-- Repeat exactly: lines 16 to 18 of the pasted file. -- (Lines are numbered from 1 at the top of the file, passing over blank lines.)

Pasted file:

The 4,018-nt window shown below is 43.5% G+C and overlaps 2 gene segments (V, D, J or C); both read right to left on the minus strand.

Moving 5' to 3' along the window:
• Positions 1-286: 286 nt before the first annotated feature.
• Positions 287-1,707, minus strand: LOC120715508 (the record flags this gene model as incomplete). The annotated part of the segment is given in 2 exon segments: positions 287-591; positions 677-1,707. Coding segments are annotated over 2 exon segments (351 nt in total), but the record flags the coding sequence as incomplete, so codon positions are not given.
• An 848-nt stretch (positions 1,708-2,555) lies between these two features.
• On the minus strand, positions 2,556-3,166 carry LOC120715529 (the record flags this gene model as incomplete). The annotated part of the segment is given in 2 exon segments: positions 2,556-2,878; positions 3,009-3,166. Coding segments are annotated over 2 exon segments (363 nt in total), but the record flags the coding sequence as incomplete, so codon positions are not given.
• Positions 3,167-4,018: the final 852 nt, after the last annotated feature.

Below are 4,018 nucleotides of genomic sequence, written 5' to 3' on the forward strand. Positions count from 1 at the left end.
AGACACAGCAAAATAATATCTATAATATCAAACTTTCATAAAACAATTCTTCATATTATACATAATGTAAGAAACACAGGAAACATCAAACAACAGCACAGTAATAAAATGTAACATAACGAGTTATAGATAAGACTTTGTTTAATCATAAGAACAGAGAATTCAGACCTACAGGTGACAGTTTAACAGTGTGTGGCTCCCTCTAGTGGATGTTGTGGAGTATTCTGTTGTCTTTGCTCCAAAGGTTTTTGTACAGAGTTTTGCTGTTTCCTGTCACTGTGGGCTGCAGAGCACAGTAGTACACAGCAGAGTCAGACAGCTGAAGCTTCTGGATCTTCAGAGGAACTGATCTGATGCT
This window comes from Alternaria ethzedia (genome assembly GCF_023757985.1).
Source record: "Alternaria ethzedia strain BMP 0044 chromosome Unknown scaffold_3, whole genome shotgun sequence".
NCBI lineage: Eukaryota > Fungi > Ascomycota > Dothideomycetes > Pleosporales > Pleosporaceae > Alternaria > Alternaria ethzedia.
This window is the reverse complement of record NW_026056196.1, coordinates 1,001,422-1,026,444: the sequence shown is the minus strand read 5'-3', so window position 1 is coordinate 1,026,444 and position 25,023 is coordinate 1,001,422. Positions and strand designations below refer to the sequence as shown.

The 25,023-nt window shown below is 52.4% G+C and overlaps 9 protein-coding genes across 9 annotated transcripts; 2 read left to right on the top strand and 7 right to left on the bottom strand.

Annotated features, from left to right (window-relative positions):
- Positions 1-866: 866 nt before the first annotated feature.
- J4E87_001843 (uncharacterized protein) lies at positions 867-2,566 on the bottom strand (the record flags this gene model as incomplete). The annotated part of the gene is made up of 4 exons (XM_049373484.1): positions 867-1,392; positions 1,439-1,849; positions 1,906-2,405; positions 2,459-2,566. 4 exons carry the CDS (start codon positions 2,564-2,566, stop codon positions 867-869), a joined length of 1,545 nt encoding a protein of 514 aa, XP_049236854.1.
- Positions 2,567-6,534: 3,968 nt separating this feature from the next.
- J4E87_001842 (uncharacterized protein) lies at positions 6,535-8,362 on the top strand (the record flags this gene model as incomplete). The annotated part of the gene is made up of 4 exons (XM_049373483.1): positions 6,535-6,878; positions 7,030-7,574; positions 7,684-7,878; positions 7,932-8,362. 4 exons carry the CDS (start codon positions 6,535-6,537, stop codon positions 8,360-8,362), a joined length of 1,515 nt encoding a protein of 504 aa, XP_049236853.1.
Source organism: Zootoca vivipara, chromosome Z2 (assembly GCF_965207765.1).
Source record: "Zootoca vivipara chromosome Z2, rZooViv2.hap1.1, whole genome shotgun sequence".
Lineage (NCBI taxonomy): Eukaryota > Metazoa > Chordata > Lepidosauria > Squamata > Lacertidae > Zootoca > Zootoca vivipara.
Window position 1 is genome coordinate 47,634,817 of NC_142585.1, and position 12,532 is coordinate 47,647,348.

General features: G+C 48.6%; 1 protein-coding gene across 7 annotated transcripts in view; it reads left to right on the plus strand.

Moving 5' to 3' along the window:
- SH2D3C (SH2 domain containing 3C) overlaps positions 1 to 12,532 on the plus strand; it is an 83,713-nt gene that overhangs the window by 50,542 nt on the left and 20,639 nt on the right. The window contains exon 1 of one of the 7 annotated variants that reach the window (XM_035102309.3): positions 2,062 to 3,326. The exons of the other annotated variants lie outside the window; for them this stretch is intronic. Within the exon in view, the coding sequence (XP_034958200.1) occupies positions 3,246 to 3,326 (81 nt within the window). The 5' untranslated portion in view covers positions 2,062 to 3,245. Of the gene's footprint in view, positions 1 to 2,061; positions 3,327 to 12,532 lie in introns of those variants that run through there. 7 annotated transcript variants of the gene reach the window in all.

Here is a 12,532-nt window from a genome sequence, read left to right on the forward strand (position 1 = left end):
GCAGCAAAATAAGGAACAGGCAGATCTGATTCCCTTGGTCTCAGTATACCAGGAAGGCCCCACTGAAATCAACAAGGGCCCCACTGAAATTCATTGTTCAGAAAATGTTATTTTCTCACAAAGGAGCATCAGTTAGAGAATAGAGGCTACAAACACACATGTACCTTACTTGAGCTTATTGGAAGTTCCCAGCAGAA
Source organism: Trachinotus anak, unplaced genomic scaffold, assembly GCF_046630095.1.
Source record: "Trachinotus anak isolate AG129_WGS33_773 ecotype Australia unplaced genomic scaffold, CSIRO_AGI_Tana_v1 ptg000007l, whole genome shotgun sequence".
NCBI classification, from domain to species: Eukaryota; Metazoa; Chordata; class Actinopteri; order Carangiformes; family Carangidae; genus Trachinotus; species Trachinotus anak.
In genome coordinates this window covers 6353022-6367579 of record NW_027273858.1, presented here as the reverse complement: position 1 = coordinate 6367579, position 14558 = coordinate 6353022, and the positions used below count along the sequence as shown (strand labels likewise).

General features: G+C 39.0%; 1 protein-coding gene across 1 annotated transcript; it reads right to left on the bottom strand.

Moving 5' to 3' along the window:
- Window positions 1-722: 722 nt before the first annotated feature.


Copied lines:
- Positions 1-866: 866 nt before the first annotated feature.
- J4E87_001843 (uncharacterized protein) lies at positions 867-2,566 on the bottom strand (the record flags this gene model as incomplete). The annotated part of the gene is made up of 4 exons (XM_049373484.1): positions 867-1,392; positions 1,439-1,849; positions 1,906-2,405; positions 2,459-2,566. 4 exons carry the CDS (start codon positions 2,564-2,566, stop codon positions 867-869), a joined length of 1,545 nt encoding a protein of 514 aa, XP_049236854.1.
- Positions 2,567-6,534: 3,968 nt separating this feature from the next.